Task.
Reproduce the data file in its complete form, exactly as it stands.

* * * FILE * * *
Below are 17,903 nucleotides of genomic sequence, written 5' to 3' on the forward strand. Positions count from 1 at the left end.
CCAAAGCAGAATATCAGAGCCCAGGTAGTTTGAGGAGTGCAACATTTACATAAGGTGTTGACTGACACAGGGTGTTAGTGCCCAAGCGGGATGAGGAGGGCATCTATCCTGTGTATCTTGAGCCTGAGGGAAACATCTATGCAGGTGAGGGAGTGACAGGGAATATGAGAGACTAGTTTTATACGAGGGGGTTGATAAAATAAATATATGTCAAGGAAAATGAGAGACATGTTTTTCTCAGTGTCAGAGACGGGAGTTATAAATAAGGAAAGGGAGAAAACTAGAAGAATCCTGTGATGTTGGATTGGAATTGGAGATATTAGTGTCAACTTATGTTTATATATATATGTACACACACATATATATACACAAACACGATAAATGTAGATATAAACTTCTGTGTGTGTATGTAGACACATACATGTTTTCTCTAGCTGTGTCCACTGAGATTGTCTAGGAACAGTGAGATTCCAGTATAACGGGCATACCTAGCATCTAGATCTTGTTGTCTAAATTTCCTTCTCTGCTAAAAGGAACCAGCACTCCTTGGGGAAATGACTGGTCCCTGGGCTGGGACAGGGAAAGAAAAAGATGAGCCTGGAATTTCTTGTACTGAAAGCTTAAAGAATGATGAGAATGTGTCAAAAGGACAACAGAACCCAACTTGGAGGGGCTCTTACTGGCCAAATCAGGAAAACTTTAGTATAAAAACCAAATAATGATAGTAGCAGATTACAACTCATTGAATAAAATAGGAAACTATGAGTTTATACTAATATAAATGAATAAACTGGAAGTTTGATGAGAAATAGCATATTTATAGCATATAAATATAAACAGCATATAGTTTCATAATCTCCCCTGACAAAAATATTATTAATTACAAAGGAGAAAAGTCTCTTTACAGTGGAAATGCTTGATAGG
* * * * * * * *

Below are 17,903 nucleotides of genomic sequence, written 5' to 3' on the forward strand. Positions count from 1 at the left end.
CCAAAGCAGAATATCAGAGCCCAGGTAGTTTGAGGAGTGCAACATTTACATAAGGTGTTGACTGACACAGGGTGTTAGTGCCCAAGCGGGATGAGGAGGGCATCTATCCTGTGTATCTTGAGCCTGAGGGAAACATCTATGCAGGTGAGGGAGTGACAGGGAATATGAGAGACTAGTTTTATACGAGGGGGTTGATAAAATAAATATATGTCAAGGAAAATGAGAGACATGTTTTTCTCAGTGTCAGAGACGGGAGTTATAAATAAGGAAAGGGAGAAAACTAGAAGAATCCTGTGATGTTGGATTGGAATTGGAGATATTAGTGTCAACTTATGTTTATATATATATGTACACACACATATATATACACAAACACGATAAATGTAGATATAAACTTCTGTGTGTGTATGTAGACACATACATGTTTTCTCTAGCTGTGTCCACTGAGATTGTCTAGGAACAGTGAGATTCCAGTATAACGGGCATACCTAGCATCTAGATCTTGTTGTCTAAATTTCCTTCTCTGCTAAAAGGAACCAGCACTCCTTGGGGAAATGACTGGTCCCTGGGCTGGGACAGGGAAAGAAAAAGATGAGCCTGGAATTTCTTGTACTGAAAGCTTAAAGAATGATGAGAATGTGTCAAAAGGACAACAGAACCCAACTTGGAGGGGCTCTTACTGGCCAAATCAGGAAAACTTTAGTATAAAAACCAAATAATGATAGTAGCAGATTACAACTCATTGAATAAAATAGGAAACTATGAGTTTATACTAATATAAATGAATAAACTGGAAGTTTGATGAGAAATAGCATATTTATAGCATATAAATATAAACAGCATATAGTTTCATAATCTCCCCTGACAAAAATATTATTAATTACAAAGGAGAAAAGTCTCTTTACAGTGGAAATGCTTGATAGG